Japanese and Korean share a lot of vocabulary with the Chinese because of their shared Chinese roots. According to linguists, over 60% of Korean vocabulary and 50% of Japanese terms originate from Chinese.

Therefore, having knowledge of one of these languages provides you a huge advantage over others when learning the Japanese language, Chinese language, or Korean language. 

Differences Between The Korean, Japanese, And Chinese Languages

Chinese Vs Japanese Vs Korean Languages

Despite the complexity of the Chinese language, it is easy to recognize Chinese characters since they are square rather than curved. Japanese letters appear more rounded and curvier.

Japanese and Korean are likewise more visually airy and roomy than the Chinese, which is denser.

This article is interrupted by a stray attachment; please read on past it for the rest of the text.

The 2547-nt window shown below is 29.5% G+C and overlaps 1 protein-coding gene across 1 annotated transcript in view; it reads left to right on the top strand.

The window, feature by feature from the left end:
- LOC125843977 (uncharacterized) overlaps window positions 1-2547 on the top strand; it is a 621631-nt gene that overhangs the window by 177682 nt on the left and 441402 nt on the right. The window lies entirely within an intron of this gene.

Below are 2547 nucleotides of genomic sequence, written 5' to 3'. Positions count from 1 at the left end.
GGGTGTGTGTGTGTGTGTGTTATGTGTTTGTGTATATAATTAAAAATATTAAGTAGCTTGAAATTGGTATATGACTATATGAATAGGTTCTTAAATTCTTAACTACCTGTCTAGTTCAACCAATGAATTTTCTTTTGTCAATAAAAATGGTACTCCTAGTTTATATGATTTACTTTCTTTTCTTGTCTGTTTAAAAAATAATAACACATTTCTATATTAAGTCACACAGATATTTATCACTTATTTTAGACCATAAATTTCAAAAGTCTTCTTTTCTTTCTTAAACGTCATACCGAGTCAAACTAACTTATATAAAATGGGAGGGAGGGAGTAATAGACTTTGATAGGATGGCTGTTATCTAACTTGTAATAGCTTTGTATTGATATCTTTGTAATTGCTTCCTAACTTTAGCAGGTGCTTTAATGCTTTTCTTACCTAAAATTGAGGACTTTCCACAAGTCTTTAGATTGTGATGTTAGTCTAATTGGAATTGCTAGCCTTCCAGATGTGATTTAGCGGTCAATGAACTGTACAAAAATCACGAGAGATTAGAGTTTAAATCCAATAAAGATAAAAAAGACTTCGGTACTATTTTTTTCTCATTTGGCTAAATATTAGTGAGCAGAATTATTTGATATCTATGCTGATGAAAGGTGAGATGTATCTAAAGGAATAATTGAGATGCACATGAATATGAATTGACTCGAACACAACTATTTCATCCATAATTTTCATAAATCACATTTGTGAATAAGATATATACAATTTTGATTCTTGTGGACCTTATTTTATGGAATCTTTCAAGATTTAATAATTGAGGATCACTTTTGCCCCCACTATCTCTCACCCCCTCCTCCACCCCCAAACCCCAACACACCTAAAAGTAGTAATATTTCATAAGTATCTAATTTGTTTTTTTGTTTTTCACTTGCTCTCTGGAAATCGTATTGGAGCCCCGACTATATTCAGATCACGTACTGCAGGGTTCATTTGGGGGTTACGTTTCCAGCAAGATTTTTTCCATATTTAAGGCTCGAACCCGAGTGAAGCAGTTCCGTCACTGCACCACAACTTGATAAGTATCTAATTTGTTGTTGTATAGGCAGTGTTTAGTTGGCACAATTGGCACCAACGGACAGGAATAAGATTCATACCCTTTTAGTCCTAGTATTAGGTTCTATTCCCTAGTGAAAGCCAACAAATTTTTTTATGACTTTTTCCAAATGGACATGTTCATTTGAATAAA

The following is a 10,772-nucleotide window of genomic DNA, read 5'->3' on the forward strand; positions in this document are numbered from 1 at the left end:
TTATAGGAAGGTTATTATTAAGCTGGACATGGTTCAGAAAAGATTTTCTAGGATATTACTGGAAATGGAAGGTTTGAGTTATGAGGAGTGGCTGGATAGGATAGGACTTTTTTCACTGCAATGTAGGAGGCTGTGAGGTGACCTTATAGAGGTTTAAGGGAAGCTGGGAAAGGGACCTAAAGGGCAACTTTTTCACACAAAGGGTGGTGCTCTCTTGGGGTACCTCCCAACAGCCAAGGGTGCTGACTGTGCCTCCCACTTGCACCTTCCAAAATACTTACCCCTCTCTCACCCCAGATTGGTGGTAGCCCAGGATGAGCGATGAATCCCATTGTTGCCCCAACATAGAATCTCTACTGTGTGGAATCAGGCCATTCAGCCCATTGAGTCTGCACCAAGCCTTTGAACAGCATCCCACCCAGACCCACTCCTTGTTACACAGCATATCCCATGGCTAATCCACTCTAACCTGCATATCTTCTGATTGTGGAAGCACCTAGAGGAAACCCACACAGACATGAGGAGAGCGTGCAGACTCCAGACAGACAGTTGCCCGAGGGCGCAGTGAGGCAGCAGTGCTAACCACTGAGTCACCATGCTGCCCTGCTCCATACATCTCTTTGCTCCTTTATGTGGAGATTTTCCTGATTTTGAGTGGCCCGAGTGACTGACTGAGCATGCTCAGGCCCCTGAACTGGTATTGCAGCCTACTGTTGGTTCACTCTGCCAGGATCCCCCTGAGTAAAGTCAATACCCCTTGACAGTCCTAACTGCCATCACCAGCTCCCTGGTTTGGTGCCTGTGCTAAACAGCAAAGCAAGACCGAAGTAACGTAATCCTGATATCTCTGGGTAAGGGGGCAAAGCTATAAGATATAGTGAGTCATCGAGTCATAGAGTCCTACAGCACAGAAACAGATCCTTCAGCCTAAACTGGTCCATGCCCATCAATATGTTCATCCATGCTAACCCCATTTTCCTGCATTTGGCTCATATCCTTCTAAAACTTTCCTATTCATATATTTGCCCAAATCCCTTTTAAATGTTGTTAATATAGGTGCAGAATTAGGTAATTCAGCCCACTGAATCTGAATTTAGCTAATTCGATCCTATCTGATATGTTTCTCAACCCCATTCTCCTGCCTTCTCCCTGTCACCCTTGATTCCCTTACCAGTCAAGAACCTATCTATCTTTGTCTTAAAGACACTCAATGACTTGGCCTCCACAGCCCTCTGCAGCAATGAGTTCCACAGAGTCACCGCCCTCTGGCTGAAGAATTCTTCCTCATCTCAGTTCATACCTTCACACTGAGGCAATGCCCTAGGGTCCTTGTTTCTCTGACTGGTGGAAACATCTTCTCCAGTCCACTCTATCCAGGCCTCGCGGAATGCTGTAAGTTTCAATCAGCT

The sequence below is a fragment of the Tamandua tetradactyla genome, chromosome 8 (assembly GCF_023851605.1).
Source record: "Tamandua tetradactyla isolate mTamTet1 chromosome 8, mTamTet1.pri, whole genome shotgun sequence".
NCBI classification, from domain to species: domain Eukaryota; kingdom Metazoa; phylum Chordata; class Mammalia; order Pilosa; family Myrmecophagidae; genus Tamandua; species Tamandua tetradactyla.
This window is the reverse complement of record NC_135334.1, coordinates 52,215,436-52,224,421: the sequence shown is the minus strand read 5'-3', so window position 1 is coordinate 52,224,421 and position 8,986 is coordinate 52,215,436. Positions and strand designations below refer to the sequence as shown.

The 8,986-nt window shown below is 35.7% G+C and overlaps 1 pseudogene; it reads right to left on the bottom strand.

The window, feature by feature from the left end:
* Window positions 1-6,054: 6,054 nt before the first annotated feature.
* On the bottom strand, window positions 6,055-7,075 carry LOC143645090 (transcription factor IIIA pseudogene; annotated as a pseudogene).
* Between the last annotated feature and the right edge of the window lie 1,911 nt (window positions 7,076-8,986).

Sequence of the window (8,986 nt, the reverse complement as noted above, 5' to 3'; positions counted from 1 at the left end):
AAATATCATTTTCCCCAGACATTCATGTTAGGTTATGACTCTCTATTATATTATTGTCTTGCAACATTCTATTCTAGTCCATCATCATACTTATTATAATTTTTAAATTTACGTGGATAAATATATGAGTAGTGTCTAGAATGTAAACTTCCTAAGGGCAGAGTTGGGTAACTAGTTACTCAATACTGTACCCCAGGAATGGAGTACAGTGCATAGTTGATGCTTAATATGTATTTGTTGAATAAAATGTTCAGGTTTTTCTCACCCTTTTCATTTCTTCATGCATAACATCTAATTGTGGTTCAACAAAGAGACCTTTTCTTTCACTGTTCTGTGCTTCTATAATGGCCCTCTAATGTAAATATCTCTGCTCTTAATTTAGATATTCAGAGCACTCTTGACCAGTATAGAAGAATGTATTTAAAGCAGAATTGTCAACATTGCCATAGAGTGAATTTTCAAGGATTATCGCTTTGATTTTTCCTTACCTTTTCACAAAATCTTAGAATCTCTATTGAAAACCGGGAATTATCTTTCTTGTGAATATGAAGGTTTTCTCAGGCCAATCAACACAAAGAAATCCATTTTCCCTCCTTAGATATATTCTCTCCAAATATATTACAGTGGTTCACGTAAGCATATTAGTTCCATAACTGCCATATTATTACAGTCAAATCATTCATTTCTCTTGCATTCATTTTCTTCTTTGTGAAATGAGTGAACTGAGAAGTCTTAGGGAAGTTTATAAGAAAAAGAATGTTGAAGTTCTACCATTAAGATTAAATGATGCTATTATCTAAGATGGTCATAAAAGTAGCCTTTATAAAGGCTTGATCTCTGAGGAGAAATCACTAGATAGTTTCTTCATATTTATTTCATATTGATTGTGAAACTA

The primary circular shapes that make up the Korean alphabet are distinctive from it and are absent from either the Japanese or Chinese alphabets.

After China’s cultural revolution, Traditional Chinese has become more modernized and is now Chinese written horizontally. Ancient Chinese was once written from top to bottom, left to right. 

The Japanese writing style was also affected by the Chinese, which was historically written in an “up and down” pattern but is now also written horizontally.

Which Language Is The Easiest To Learn?

Learning Japanese and Korean can be fascinating because you’ll discover the parallels and discrepancies between the two European languages.

The easiest language to learn is undoubtedly Korean since, after working hard in the beginning, you don’t have to spend your entire life learning thousands of Chinese characters (or Kanji).